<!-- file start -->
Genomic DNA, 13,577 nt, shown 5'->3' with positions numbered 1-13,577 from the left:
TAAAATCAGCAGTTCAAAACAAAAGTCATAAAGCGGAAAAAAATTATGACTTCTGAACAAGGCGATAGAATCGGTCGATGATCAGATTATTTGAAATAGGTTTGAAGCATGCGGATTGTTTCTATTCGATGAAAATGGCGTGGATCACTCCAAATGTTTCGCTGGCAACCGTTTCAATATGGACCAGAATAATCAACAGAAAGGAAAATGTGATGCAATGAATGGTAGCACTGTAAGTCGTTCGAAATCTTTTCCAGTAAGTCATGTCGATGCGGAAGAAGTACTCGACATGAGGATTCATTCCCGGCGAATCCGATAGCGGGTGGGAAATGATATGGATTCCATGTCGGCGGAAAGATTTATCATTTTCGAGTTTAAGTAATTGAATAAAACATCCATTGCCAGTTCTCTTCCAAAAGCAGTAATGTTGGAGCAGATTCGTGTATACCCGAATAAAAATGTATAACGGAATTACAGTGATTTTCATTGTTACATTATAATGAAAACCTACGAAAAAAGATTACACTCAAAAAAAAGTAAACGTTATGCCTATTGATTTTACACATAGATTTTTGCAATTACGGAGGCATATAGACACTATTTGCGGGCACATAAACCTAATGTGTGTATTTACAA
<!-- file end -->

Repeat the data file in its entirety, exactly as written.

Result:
Genomic DNA, 13,577 nt, shown 5'->3' with positions numbered 1-13,577 from the left:
TAAAATCAGCAGTTCAAAACAAAAGTCATAAAGCGGAAAAAAATTATGACTTCTGAACAAGGCGATAGAATCGGTCGATGATCAGATTATTTGAAATAGGTTTGAAGCATGCGGATTGTTTCTATTCGATGAAAATGGCGTGGATCACTCCAAATGTTTCGCTGGCAACCGTTTCAATATGGACCAGAATAATCAACAGAAAGGAAAATGTGATGCAATGAATGGTAGCACTGTAAGTCGTTCGAAATCTTTTCCAGTAAGTCATGTCGATGCGGAAGAAGTACTCGACATGAGGATTCATTCCCGGCGAATCCGATAGCGGGTGGGAAATGATATGGATTCCATGTCGGCGGAAAGATTTATCATTTTCGAGTTTAAGTAATTGAATAAAACATCCATTGCCAGTTCTCTTCCAAAAGCAGTAATGTTGGAGCAGATTCGTGTATACCCGAATAAAAATGTATAACGGAATTACAGTGATTTTCATTGTTACATTATAATGAAAACCTACGAAAAAAGATTACACTCAAAAAAAAGTAAACGTTATGCCTATTGATTTTACACATAGATTTTTGCAATTACGGAGGCATATAGACACTATTTGCGGGCACATAAACCTAATGTGTGTATTTACAA